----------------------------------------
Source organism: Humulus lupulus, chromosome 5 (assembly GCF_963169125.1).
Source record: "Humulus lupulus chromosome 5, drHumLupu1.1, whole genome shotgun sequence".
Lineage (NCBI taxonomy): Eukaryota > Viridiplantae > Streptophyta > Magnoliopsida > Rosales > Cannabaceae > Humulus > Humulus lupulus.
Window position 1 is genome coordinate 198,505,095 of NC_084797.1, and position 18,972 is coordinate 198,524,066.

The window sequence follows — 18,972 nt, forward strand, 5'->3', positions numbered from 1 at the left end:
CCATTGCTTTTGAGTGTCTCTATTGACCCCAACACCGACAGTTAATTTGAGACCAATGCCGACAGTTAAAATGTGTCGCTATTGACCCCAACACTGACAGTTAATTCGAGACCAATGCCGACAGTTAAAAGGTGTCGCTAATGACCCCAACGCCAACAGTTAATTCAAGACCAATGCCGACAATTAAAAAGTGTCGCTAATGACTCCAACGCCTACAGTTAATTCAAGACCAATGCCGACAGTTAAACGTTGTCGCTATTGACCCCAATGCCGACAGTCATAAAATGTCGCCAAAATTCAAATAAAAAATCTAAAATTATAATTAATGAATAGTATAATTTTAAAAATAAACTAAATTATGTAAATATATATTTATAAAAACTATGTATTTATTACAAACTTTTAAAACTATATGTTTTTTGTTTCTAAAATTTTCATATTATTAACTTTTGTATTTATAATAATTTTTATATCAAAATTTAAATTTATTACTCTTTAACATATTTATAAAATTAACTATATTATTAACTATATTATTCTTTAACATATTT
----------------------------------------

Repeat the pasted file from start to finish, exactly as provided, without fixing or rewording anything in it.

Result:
Source organism: Humulus lupulus, chromosome 5 (assembly GCF_963169125.1).
Source record: "Humulus lupulus chromosome 5, drHumLupu1.1, whole genome shotgun sequence".
Lineage (NCBI taxonomy): Eukaryota > Viridiplantae > Streptophyta > Magnoliopsida > Rosales > Cannabaceae > Humulus > Humulus lupulus.
Window position 1 is genome coordinate 198,505,095 of NC_084797.1, and position 18,972 is coordinate 198,524,066.

The window sequence follows — 18,972 nt, forward strand, 5'->3', positions numbered from 1 at the left end:
CCATTGCTTTTGAGTGTCTCTATTGACCCCAACACCGACAGTTAATTTGAGACCAATGCCGACAGTTAAAATGTGTCGCTATTGACCCCAACACTGACAGTTAATTCGAGACCAATGCCGACAGTTAAAAGGTGTCGCTAATGACCCCAACGCCAACAGTTAATTCAAGACCAATGCCGACAATTAAAAAGTGTCGCTAATGACTCCAACGCCTACAGTTAATTCAAGACCAATGCCGACAGTTAAACGTTGTCGCTATTGACCCCAATGCCGACAGTCATAAAATGTCGCCAAAATTCAAATAAAAAATCTAAAATTATAATTAATGAATAGTATAATTTTAAAAATAAACTAAATTATGTAAATATATATTTATAAAAACTATGTATTTATTACAAACTTTTAAAACTATATGTTTTTTGTTTCTAAAATTTTCATATTATTAACTTTTGTATTTATAATAATTTTTATATCAAAATTTAAATTTATTACTCTTTAACATATTTATAAAATTAACTATATTATTAACTATATTATTCTTTAACATATTT